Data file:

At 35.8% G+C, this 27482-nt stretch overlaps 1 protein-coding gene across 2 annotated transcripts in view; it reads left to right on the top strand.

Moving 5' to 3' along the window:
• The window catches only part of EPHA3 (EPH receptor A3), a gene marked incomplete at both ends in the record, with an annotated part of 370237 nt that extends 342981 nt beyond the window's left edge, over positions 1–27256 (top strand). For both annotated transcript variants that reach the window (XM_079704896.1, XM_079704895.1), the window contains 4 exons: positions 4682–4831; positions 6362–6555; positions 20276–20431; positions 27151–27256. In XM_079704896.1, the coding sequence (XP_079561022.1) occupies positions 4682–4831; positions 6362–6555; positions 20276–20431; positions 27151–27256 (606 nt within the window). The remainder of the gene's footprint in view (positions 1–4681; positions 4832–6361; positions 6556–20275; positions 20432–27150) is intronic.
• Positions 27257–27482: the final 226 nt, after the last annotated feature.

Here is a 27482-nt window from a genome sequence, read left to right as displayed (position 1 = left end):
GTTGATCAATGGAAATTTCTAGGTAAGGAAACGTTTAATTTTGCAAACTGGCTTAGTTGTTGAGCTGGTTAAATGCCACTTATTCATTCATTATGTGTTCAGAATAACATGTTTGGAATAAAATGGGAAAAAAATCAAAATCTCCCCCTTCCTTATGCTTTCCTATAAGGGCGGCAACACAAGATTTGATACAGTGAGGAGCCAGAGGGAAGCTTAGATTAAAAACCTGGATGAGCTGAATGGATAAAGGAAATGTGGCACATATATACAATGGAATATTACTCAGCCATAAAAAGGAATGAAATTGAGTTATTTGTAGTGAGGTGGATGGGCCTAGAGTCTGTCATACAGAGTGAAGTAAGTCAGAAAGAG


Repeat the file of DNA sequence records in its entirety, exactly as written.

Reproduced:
At 35.8% G+C, this 27482-nt stretch overlaps 1 protein-coding gene across 2 annotated transcripts in view; it reads left to right on the top strand.

Moving 5' to 3' along the window:
• The window catches only part of EPHA3 (EPH receptor A3), a gene marked incomplete at both ends in the record, with an annotated part of 370237 nt that extends 342981 nt beyond the window's left edge, over positions 1–27256 (top strand). For both annotated transcript variants that reach the window (XM_079704896.1, XM_079704895.1), the window contains 4 exons: positions 4682–4831; positions 6362–6555; positions 20276–20431; positions 27151–27256. In XM_079704896.1, the coding sequence (XP_079561022.1) occupies positions 4682–4831; positions 6362–6555; positions 20276–20431; positions 27151–27256 (606 nt within the window). The remainder of the gene's footprint in view (positions 1–4681; positions 4832–6361; positions 6556–20275; positions 20432–27150) is intronic.
• Positions 27257–27482: the final 226 nt, after the last annotated feature.

Here is a 27482-nt window from a genome sequence, read left to right as displayed (position 1 = left end):
GTTGATCAATGGAAATTTCTAGGTAAGGAAACGTTTAATTTTGCAAACTGGCTTAGTTGTTGAGCTGGTTAAATGCCACTTATTCATTCATTATGTGTTCAGAATAACATGTTTGGAATAAAATGGGAAAAAAATCAAAATCTCCCCCTTCCTTATGCTTTCCTATAAGGGCGGCAACACAAGATTTGATACAGTGAGGAGCCAGAGGGAAGCTTAGATTAAAAACCTGGATGAGCTGAATGGATAAAGGAAATGTGGCACATATATACAATGGAATATTACTCAGCCATAAAAAGGAATGAAATTGAGTTATTTGTAGTGAGGTGGATGGGCCTAGAGTCTGTCATACAGAGTGAAGTAAGTCAGAAAGAG